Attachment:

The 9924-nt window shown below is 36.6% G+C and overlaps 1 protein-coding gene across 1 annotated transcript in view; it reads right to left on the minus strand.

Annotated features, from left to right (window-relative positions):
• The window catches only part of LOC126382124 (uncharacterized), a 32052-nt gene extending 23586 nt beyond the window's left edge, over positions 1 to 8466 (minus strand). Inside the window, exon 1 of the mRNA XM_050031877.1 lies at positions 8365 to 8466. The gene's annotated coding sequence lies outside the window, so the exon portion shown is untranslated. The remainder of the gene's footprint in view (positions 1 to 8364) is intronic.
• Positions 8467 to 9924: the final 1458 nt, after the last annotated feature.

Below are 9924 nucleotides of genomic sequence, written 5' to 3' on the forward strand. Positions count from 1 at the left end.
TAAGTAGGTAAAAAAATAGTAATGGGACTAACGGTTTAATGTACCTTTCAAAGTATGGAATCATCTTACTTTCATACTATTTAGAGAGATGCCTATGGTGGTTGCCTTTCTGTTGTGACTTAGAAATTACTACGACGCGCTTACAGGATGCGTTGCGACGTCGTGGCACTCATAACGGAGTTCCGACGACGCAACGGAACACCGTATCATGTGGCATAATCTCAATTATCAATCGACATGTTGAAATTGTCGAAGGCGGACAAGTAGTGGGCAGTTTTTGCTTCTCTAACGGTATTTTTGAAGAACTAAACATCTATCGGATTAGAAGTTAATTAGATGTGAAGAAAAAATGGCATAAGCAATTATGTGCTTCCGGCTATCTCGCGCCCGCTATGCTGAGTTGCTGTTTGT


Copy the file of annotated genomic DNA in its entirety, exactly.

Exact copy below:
The 9924-nt window shown below is 36.6% G+C and overlaps 1 protein-coding gene across 1 annotated transcript in view; it reads right to left on the minus strand.

Annotated features, from left to right (window-relative positions):
• The window catches only part of LOC126382124 (uncharacterized), a 32052-nt gene extending 23586 nt beyond the window's left edge, over positions 1 to 8466 (minus strand). Inside the window, exon 1 of the mRNA XM_050031877.1 lies at positions 8365 to 8466. The gene's annotated coding sequence lies outside the window, so the exon portion shown is untranslated. The remainder of the gene's footprint in view (positions 1 to 8364) is intronic.
• Positions 8467 to 9924: the final 1458 nt, after the last annotated feature.

Below are 9924 nucleotides of genomic sequence, written 5' to 3' on the forward strand. Positions count from 1 at the left end.
TAAGTAGGTAAAAAAATAGTAATGGGACTAACGGTTTAATGTACCTTTCAAAGTATGGAATCATCTTACTTTCATACTATTTAGAGAGATGCCTATGGTGGTTGCCTTTCTGTTGTGACTTAGAAATTACTACGACGCGCTTACAGGATGCGTTGCGACGTCGTGGCACTCATAACGGAGTTCCGACGACGCAACGGAACACCGTATCATGTGGCATAATCTCAATTATCAATCGACATGTTGAAATTGTCGAAGGCGGACAAGTAGTGGGCAGTTTTTGCTTCTCTAACGGTATTTTTGAAGAACTAAACATCTATCGGATTAGAAGTTAATTAGATGTGAAGAAAAAATGGCATAAGCAATTATGTGCTTCCGGCTATCTCGCGCCCGCTATGCTGAGTTGCTGTTTGT